It is a brave new world in the aftermath of the fall of the Soviet Union. 9/11 was a watershed moment not only in US history but also of the humankind. Islamic terrorism has affected not only the Islamic countries but also democracies. The blasts in Mumbai, London, Paris, Ansbach, Pulwama, and 2019 Easter Bombings in Sri Lanka are an example that countries not only face threats from without but also from within.
To deliver effective security to the peoples of Sri Lanka and to secure growth and prosperity for the nation in the times of COVID 19 would be a pressing issue for the Prime Minister Mahinda Rajapaksa. The IMF estimates the global economy to shrink by over 3 percent in 2020 – the steepest slowdown since the Great Depression of the 1930s.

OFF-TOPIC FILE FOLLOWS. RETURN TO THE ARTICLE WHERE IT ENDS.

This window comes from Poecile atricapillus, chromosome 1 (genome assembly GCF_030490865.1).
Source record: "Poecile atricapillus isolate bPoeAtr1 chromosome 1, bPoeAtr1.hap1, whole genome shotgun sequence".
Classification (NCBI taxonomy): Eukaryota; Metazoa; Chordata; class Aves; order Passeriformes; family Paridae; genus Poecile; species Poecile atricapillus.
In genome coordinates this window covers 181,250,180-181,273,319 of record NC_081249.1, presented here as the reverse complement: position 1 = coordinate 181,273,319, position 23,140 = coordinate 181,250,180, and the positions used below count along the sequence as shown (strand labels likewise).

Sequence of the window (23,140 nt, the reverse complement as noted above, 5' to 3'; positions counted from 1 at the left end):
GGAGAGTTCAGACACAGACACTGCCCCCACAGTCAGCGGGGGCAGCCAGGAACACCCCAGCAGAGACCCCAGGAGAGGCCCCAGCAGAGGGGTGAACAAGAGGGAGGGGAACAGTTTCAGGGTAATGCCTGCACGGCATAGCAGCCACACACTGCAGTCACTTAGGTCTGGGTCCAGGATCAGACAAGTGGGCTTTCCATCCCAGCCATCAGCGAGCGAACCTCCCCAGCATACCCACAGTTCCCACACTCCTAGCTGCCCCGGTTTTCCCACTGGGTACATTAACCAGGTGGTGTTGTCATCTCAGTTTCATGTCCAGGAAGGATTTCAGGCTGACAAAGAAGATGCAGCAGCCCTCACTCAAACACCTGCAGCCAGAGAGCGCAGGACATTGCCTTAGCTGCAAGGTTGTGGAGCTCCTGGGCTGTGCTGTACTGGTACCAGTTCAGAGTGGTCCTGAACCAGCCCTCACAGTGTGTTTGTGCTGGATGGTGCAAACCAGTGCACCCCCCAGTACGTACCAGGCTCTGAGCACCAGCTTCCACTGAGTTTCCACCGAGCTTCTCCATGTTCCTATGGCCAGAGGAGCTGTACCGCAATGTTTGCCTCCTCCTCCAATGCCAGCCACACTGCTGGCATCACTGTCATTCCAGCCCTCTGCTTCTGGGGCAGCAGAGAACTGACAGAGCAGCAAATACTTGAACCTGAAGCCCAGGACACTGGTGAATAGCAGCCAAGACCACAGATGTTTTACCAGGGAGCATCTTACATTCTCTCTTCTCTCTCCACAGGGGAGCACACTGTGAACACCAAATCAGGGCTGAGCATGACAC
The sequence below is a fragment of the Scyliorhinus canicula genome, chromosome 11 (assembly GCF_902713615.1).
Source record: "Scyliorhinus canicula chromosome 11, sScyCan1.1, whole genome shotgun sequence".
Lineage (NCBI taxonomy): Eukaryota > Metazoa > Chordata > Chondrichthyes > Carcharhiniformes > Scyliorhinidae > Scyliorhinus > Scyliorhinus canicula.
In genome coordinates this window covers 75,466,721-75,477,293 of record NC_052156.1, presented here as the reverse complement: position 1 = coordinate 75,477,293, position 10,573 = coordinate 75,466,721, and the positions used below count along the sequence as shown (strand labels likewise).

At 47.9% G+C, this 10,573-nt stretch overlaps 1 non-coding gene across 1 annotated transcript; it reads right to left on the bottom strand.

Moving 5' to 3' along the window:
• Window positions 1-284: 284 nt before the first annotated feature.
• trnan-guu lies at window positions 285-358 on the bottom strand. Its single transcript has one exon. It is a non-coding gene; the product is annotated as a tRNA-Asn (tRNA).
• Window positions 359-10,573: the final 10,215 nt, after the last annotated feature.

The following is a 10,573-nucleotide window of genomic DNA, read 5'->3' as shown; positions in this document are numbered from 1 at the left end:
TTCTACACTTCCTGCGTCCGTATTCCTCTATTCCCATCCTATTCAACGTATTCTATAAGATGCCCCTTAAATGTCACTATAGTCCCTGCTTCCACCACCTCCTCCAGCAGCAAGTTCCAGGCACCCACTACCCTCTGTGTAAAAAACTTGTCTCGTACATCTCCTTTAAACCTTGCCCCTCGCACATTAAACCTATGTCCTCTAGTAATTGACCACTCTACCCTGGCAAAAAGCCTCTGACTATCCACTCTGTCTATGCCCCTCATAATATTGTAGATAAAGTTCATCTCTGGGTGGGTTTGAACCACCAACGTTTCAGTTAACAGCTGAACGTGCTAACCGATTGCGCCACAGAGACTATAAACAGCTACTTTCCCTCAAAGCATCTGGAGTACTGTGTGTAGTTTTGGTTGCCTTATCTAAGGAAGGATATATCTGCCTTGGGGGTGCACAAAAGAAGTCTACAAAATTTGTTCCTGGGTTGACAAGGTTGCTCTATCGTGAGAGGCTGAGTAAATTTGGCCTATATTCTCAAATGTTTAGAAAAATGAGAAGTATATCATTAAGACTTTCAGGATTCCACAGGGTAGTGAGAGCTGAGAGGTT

Will a synergy of the best concepts from the East and the West paved the way for Sri Lanka to deal with challenges? Will the double helix of Dharma and Democracy deliver development, governance and empowerment to the peoples of Sri Lanka?
Is turning the Democratic Socialist Republic of Sri Lanka into the Dharmic Buddhist Republic the answer? When Muslim majority multicultural countries such as Pakistan, Turkey, Iran etc. can call themselves Islamic Republics, what would be wrong if Sri Lanka identifies itself as the Dharmic Buddhist Republic? It is a very profound question and is for the peoples and policymakers of Sri Lanka to decide.
** Manish Uprety F.R.A.S. is an ex-diplomat and Jainendra Karn is a Senior BJP Leader.
– Asian Tribune –